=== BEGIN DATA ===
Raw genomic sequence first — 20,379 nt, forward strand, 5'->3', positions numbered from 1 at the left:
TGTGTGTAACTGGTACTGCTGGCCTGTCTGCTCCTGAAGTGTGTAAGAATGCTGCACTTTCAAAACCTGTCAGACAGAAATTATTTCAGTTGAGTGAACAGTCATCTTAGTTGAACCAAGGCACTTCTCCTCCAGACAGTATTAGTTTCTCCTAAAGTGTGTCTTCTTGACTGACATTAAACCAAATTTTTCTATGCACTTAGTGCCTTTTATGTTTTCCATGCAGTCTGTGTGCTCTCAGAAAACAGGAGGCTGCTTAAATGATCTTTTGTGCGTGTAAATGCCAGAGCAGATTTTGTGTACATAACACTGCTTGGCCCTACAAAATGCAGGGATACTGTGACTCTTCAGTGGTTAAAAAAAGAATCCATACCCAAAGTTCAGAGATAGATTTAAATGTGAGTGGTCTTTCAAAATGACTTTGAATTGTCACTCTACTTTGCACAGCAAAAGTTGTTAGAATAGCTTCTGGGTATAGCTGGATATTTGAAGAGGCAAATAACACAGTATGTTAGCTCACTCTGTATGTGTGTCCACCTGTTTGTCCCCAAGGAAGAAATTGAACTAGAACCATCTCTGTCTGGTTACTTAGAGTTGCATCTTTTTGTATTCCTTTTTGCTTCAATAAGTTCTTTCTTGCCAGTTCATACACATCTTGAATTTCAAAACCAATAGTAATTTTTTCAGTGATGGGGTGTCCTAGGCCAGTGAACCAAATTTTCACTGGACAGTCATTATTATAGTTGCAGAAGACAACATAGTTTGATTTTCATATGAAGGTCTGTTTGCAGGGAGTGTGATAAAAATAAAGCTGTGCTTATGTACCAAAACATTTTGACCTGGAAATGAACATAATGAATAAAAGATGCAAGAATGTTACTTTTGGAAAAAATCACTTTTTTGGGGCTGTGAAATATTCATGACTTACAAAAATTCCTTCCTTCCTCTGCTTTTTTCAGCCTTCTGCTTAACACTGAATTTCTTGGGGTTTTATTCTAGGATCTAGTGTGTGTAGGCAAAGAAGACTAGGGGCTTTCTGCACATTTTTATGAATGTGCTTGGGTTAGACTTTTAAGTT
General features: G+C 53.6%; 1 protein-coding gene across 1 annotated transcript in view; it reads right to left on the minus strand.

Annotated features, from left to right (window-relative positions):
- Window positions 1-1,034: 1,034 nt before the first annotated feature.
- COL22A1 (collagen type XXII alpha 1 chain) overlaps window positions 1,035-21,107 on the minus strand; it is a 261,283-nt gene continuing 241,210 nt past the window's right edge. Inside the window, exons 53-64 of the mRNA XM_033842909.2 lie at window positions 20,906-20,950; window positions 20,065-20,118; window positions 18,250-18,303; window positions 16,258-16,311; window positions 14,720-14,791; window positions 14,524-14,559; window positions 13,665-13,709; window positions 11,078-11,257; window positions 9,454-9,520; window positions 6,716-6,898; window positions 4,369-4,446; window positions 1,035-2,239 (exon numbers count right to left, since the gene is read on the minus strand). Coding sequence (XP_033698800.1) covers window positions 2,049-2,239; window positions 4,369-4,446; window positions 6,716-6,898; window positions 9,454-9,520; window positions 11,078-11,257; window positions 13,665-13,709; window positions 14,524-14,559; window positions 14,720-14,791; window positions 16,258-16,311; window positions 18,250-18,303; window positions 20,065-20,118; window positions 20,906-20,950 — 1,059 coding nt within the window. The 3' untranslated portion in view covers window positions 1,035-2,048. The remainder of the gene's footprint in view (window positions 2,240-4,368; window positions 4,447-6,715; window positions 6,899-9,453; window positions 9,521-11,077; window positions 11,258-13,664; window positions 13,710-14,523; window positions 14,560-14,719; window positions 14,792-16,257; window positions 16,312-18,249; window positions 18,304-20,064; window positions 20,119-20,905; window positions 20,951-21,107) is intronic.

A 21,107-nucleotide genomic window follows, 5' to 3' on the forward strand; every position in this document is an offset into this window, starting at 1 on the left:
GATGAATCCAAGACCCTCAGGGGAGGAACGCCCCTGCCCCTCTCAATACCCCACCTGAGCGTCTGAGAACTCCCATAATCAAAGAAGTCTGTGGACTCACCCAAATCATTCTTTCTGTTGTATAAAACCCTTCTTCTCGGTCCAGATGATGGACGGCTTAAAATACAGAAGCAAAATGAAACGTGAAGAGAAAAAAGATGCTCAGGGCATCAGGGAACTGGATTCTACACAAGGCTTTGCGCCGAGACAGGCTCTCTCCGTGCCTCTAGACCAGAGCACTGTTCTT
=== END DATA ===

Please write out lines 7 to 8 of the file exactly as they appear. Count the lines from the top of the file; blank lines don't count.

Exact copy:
A 21,107-nucleotide genomic window follows, 5' to 3' on the forward strand; every position in this document is an offset into this window, starting at 1 on the left:
GATGAATCCAAGACCCTCAGGGGAGGAACGCCCCTGCCCCTCTCAATACCCCACCTGAGCGTCTGAGAACTCCCATAATCAAAGAAGTCTGTGGACTCACCCAAATCATTCTTTCTGTTGTATAAAACCCTTCTTCTCGGTCCAGATGATGGACGGCTTAAAATACAGAAGCAAAATGAAACGTGAAGAGAAAAAAGATGCTCAGGGCATCAGGGAACTGGATTCTACACAAGGCTTTGCGCCGAGACAGGCTCTCTCCGTGCCTCTAGACCAGAGCACTGTTCTT